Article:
Sunday, September 9, 2012

Deception Pass

Yesterday my friend Peter asked me if I wanted to go to Deception Pass with him and my godkids while his wife Karen was taking a class. Although I suspected my charming company was not the ONLY reason he asked me, I was willing to help with the kid-herding. Lucky for me I was on 5-year-old duty, which is much easier than what he was on: 2.5-year-old duty. I actually got to do a little beach combing while not dragging the 5-year old out of the surf and making sure she did not wander too far away. And collecting her abandoned belongings along her trail, and attempting to keep her from removing all of her clothing. Well, at least until we got back to the car... And I must say, like a cat, she only hears her name when she wants to. Anyway I'd like to say no one fell in, but Finn actually did trip and part of him fell in, at least I can say no one was submerged. I guess that counts as a success. And I found some good rocks.

Most Washington beaches are pretty rocky, though Deception Pass has some bits of sand too. People who are not from around here are often surprised that our beaches don't fit their ideal of what a beach should be. And frankly the water is very cold, too. While I did play in it when I was a kid, you could not get me in there now (unless it was to rescue an errant child.)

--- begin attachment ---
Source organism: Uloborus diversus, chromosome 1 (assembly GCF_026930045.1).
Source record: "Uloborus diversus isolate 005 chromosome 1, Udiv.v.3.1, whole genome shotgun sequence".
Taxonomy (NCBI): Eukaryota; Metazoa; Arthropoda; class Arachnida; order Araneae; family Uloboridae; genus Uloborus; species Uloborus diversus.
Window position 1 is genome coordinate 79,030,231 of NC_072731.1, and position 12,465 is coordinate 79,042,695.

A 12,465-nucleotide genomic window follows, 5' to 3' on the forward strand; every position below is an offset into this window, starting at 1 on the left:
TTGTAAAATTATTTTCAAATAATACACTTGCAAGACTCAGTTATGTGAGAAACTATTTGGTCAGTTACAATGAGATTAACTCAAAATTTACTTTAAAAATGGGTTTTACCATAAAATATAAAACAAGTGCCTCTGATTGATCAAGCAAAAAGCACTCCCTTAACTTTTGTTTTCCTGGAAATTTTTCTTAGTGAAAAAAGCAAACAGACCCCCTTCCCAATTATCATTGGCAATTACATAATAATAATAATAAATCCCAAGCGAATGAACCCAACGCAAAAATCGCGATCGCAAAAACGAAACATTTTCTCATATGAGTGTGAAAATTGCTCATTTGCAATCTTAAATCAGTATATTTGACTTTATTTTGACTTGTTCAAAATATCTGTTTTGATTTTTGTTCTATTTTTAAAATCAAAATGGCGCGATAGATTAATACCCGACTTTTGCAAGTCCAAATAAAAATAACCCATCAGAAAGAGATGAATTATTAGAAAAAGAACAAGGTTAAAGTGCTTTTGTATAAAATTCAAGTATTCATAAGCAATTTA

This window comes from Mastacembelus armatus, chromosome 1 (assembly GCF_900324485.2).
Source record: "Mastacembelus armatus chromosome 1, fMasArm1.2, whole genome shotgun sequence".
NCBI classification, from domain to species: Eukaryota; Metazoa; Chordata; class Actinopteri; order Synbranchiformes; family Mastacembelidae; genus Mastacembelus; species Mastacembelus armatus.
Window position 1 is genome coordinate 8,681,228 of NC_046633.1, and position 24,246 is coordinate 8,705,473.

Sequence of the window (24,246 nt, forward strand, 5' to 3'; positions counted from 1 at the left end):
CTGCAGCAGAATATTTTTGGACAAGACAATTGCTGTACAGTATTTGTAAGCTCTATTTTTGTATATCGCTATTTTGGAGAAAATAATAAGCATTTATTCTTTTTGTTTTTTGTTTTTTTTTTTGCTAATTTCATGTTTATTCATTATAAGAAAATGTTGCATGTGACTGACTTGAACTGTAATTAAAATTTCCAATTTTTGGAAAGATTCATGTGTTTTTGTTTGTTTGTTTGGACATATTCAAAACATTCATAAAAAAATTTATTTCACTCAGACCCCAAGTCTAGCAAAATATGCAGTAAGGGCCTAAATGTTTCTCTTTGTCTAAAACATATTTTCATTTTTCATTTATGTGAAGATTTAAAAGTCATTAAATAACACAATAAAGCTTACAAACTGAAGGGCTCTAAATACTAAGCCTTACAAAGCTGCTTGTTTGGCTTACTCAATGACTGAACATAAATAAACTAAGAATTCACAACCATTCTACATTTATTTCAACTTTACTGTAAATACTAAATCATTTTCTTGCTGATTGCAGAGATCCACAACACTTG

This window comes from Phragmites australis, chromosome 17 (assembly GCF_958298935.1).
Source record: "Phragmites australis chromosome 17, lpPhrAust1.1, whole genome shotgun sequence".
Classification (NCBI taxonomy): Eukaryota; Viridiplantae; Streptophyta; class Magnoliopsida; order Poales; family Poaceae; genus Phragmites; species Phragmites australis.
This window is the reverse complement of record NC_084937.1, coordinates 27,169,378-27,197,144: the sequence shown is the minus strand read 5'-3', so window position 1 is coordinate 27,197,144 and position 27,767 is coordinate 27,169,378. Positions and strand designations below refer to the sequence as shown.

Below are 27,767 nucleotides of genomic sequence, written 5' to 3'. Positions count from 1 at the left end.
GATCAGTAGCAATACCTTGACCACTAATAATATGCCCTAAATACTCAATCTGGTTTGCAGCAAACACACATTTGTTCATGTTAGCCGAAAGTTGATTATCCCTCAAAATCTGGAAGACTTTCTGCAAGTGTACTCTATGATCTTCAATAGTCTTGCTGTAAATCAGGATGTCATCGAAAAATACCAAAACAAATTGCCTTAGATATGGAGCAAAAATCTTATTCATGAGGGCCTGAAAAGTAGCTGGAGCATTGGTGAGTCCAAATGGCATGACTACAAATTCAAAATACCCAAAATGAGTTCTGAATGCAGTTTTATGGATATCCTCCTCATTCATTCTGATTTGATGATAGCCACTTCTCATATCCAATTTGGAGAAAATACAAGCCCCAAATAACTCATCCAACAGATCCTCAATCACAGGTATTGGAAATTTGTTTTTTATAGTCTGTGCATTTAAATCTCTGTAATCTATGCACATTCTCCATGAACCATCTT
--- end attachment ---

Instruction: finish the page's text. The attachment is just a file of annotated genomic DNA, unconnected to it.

Deception Pass was named by George Vancouver, one of the first Europeans to explore the area. He actually thought that Whidbey Island was a peninsula until he found the narrow pass - so he considered himself deceived. Vancouver described the pass thusly: "A very narrow and intricate channel, which, for a considerable distance, was not forty yards in width, and abounded with rocks above and beneath the surface of the water. These impediments, in addition to the great rapidity and irregularity of the tide, rendered the passage navigable only for boats or vessels of very small burthen."

The pass runs between Whidbey and Fidalgo Islands. Apparently one of the small islands in the area was used by smugglers in the 1880s. Then in the early 1900s there was a quarry in the area where convicted prisoners (including murderers of course) quarried rock under armed guard. Also the pass is known for its swift currents and small boats are advised to only approach it with caution - if at all. I've gone Kayaking near there and can confirm the warnings are all true!

Before the Europeans came, the area was the home of several Coastal Salish tribes. I did some research but could not determine what name they used for the pass - if anyone knows, please let me know! It's probably more interesting...

After yesterday, I was glad to have a quiet day of painting, untangling yarn, and knitting. The temperature is about 20 degrees cooler than yesterday, rain is on the way, and I've made some cocoa.

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